Andrea Lee-Zucker, NEXUS Washington, DC, City Ambassador, Artist, Activist, and Social Impact Investor (Washington, DC)
Moderator: Gilbert Miller, Trustee, Bradley-Turner Foundation (Columbus, GA)

High health care costs and poor health outcomes don’t emerge from a vacuum – both have been linked to non-medical factors like access to quality housing, transportation, nutritious food and other categories, collectively known as social determinants of health. Last year, North Carolina approved a pilot program to address these factors as part of its approach to Medicaid expansion. The program will target the health of high-risk and high-cost beneficiaries and will provide support for services in areas such as housing, food and transportation. One of the program’s architects will join us to discuss what the state is hoping to learn. We will also hear from neighboring Virginia, where the Danville Regional Foundation has established itself as a leading voice in the effort to make the community healthier by addressing key social factors. 

Mandy Cohen, Secretary of Health & Human Services, State of North Carolina (Charlotte, NC)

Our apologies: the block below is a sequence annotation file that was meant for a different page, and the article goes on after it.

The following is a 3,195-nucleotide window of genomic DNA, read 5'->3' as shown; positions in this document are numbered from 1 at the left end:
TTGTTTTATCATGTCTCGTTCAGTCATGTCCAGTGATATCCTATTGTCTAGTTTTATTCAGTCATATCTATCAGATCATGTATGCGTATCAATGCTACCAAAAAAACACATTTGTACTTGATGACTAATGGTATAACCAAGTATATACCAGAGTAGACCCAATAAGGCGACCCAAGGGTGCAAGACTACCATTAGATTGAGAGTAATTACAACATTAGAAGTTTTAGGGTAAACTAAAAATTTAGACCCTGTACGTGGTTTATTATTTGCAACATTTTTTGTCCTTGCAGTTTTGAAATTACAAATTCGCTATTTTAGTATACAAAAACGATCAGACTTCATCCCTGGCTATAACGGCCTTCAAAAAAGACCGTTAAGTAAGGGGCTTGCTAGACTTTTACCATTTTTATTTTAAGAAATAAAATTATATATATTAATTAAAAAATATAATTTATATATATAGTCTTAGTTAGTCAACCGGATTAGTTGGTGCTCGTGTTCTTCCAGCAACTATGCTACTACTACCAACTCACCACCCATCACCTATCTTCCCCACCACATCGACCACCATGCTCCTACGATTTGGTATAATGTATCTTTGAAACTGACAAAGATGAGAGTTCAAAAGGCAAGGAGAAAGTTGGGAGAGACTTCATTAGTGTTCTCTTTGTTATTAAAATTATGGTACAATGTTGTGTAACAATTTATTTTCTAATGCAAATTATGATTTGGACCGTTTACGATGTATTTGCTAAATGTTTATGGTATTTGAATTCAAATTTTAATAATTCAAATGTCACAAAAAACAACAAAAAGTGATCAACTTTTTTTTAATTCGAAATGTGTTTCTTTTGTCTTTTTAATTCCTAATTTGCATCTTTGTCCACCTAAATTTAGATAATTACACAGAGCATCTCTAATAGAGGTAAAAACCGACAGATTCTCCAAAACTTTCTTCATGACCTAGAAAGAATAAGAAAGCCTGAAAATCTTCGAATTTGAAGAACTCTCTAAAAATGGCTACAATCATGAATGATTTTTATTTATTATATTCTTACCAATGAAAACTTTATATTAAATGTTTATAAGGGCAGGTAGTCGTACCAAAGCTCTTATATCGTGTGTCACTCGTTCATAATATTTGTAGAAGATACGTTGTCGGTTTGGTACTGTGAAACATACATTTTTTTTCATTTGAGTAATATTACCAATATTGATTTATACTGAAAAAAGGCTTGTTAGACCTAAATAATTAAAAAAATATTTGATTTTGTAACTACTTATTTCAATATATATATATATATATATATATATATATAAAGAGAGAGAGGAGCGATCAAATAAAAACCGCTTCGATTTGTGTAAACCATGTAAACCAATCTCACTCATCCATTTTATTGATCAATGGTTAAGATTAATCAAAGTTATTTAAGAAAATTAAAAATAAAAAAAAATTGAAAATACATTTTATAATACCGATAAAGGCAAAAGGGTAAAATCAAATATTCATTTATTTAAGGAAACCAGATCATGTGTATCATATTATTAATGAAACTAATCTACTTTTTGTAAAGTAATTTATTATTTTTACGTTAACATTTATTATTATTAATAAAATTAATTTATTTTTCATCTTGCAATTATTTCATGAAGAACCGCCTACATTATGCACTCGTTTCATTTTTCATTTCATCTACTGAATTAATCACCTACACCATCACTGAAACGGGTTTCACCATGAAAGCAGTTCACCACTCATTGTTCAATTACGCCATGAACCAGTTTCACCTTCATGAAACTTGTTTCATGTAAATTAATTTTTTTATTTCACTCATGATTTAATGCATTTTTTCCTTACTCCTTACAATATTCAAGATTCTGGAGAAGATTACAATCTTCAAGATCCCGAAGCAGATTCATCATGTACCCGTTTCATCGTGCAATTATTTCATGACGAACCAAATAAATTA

Annie Martinie, Senior Program Officer, Danville Regional Foundation (Danville, VA)

The benefits of having a diverse staff and board are seen across our region. But how to get to that point, even with the best of intentions, isn’t always clear. Learn how to engage people with lived experiences and rich backgrounds and give them a meaningful voice in foundation decision-making. 

Justin Maxson, Executive Director, Mary Reynolds Babcock Foundation (Winston-Salem, NC)
Meg Baesmith, President, Laughing Gull Foundation (Durham, NC)
Rhea Williams-Bishop, Director of Mississippi and New Orleans Programming, W.K. Kellogg Foundation (Jackson, MS)
Moderator: Flozell Daniels, President & CEO, Foundation for Louisiana (New Orleans, LA)